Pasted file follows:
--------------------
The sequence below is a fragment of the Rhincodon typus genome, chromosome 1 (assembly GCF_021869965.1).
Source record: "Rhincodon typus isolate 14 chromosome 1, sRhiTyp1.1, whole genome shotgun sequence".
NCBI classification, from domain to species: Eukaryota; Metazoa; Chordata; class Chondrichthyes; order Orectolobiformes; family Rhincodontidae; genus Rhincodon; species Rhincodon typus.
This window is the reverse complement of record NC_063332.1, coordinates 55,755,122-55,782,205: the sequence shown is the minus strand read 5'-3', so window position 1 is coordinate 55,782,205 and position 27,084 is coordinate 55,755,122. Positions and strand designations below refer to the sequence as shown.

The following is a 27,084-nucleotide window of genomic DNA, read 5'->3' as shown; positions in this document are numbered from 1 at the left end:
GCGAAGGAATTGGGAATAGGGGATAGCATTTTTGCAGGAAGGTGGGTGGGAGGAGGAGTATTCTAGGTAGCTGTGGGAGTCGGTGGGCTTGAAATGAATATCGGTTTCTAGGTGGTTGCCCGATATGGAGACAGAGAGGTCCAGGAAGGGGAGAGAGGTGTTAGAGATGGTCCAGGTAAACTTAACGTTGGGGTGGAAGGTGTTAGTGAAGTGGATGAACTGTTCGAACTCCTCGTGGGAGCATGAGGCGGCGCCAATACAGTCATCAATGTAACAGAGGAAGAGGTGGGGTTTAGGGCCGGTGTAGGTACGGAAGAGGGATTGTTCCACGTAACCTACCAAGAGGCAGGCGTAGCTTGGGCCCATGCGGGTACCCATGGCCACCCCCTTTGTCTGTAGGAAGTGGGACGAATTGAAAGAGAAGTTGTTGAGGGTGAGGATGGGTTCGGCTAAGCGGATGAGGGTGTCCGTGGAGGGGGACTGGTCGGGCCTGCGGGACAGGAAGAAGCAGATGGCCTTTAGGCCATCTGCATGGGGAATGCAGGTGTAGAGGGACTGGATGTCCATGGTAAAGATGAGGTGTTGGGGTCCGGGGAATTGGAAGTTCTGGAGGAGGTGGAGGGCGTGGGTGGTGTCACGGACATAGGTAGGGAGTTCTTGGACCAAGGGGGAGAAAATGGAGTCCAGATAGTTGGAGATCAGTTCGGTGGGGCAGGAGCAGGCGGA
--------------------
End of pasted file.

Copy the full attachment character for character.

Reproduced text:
The sequence below is a fragment of the Rhincodon typus genome, chromosome 1 (assembly GCF_021869965.1).
Source record: "Rhincodon typus isolate 14 chromosome 1, sRhiTyp1.1, whole genome shotgun sequence".
NCBI classification, from domain to species: Eukaryota; Metazoa; Chordata; class Chondrichthyes; order Orectolobiformes; family Rhincodontidae; genus Rhincodon; species Rhincodon typus.
This window is the reverse complement of record NC_063332.1, coordinates 55,755,122-55,782,205: the sequence shown is the minus strand read 5'-3', so window position 1 is coordinate 55,782,205 and position 27,084 is coordinate 55,755,122. Positions and strand designations below refer to the sequence as shown.

The following is a 27,084-nucleotide window of genomic DNA, read 5'->3' as shown; positions in this document are numbered from 1 at the left end:
GCGAAGGAATTGGGAATAGGGGATAGCATTTTTGCAGGAAGGTGGGTGGGAGGAGGAGTATTCTAGGTAGCTGTGGGAGTCGGTGGGCTTGAAATGAATATCGGTTTCTAGGTGGTTGCCCGATATGGAGACAGAGAGGTCCAGGAAGGGGAGAGAGGTGTTAGAGATGGTCCAGGTAAACTTAACGTTGGGGTGGAAGGTGTTAGTGAAGTGGATGAACTGTTCGAACTCCTCGTGGGAGCATGAGGCGGCGCCAATACAGTCATCAATGTAACAGAGGAAGAGGTGGGGTTTAGGGCCGGTGTAGGTACGGAAGAGGGATTGTTCCACGTAACCTACCAAGAGGCAGGCGTAGCTTGGGCCCATGCGGGTACCCATGGCCACCCCCTTTGTCTGTAGGAAGTGGGACGAATTGAAAGAGAAGTTGTTGAGGGTGAGGATGGGTTCGGCTAAGCGGATGAGGGTGTCCGTGGAGGGGGACTGGTCGGGCCTGCGGGACAGGAAGAAGCAGATGGCCTTTAGGCCATCTGCATGGGGAATGCAGGTGTAGAGGGACTGGATGTCCATGGTAAAGATGAGGTGTTGGGGTCCGGGGAATTGGAAGTTCTGGAGGAGGTGGAGGGCGTGGGTGGTGTCACGGACATAGGTAGGGAGTTCTTGGACCAAGGGGGAGAAAATGGAGTCCAGATAGTTGGAGATCAGTTCGGTGGGGCAGGAGCAGGCGGA